Well, there's really two huge reasons. Number one is you're communing with the sovereign lord of the universe who by his sheer mercy and grace is also your heavenly father.
So it's just communing with the Lord and experiencing that. But it's also and this is the major thing
I try to get to at the end of the book is our sanctification definitely through unanswered prayer. Prayer is not just something, you know, we talk to the
God about. And it's transactional. And, you know, we only come to him when times are hard.
We don't talk to him when times are easy and stuff like that, which is so easy to do even as Christians. Yeah. Well, we have to understand is unanswered prayer specifically is one of the biggest avenues of our sanctification.
How hard it may be, I don't really know for the specific person, but that's one of the biggest ways he molds us more into the image of a sign is by prayer.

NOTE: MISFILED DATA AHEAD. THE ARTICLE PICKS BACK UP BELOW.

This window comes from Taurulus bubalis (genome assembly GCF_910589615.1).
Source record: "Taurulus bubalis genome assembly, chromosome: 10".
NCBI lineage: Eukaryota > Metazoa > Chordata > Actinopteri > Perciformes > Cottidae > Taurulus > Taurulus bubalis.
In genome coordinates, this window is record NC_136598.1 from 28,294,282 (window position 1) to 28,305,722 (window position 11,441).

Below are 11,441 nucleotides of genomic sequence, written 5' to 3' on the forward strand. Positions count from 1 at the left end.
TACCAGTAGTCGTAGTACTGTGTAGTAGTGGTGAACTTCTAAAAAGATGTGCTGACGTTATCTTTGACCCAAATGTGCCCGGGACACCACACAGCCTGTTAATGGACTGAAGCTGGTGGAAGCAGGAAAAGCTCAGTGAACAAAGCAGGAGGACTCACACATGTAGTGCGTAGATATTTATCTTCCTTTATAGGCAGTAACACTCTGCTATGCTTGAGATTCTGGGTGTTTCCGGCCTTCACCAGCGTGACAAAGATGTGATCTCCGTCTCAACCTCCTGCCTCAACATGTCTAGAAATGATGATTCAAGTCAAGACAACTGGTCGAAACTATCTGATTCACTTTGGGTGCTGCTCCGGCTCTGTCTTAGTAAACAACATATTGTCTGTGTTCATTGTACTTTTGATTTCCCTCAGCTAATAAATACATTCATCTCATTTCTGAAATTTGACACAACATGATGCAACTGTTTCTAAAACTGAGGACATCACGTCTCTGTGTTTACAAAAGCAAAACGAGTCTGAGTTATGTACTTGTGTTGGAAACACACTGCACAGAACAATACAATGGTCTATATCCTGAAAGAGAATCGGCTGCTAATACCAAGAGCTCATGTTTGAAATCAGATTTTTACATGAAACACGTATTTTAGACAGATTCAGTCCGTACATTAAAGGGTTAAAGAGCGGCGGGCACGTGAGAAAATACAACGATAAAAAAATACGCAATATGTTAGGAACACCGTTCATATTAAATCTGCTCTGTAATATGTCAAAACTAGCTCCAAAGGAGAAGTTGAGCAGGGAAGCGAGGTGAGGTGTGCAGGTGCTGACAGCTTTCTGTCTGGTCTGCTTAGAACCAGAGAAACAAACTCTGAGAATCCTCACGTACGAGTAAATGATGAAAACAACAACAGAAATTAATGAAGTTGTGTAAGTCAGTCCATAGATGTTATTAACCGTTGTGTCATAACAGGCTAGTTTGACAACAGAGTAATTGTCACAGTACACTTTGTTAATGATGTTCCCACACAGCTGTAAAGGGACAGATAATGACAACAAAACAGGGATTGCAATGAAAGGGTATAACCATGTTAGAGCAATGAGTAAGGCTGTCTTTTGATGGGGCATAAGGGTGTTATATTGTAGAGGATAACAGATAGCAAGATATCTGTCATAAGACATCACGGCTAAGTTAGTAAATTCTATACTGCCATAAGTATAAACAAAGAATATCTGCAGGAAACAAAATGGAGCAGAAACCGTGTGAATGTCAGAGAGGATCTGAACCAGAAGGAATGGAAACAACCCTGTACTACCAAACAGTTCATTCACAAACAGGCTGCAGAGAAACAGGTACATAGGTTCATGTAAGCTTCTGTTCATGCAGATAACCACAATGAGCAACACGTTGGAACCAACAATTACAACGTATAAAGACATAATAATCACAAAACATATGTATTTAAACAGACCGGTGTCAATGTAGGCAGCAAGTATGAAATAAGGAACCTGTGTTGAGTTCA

Yeah. No, that's absolutely right. And then to then. So you're talking about unanswered prayers.
What do you do with someone who comes to you and says, well, what about John 15, seven? If you remain in me and my words remain in you, ask whatever you wish and it'll be done for you, because I get this a lot.
First of all, I think that verse is taken out of context many times. And anytime we have some type of skewed idea of who
God is, it is because the hermeneutic is bad. Right. And that person is taking it out of context.
But we have a whole population of Christians that think that if they just earnestly ask for it in prayer,
God should grant it. Where should we where should we I have some ideas where we would take them. But I would think like, where do you think we should take them in scripture?
What should that response be? Because I see that coming up in a lot of the younger generation, too. That's being affected by the
Bethel's and the word of faith and things like that. Well, to be honest with you, I can't think of a verse off the top of my head.
But I just I just go back to the fact that, number one, you talked about the context and the context is always as our relationship as a son to our heavenly father.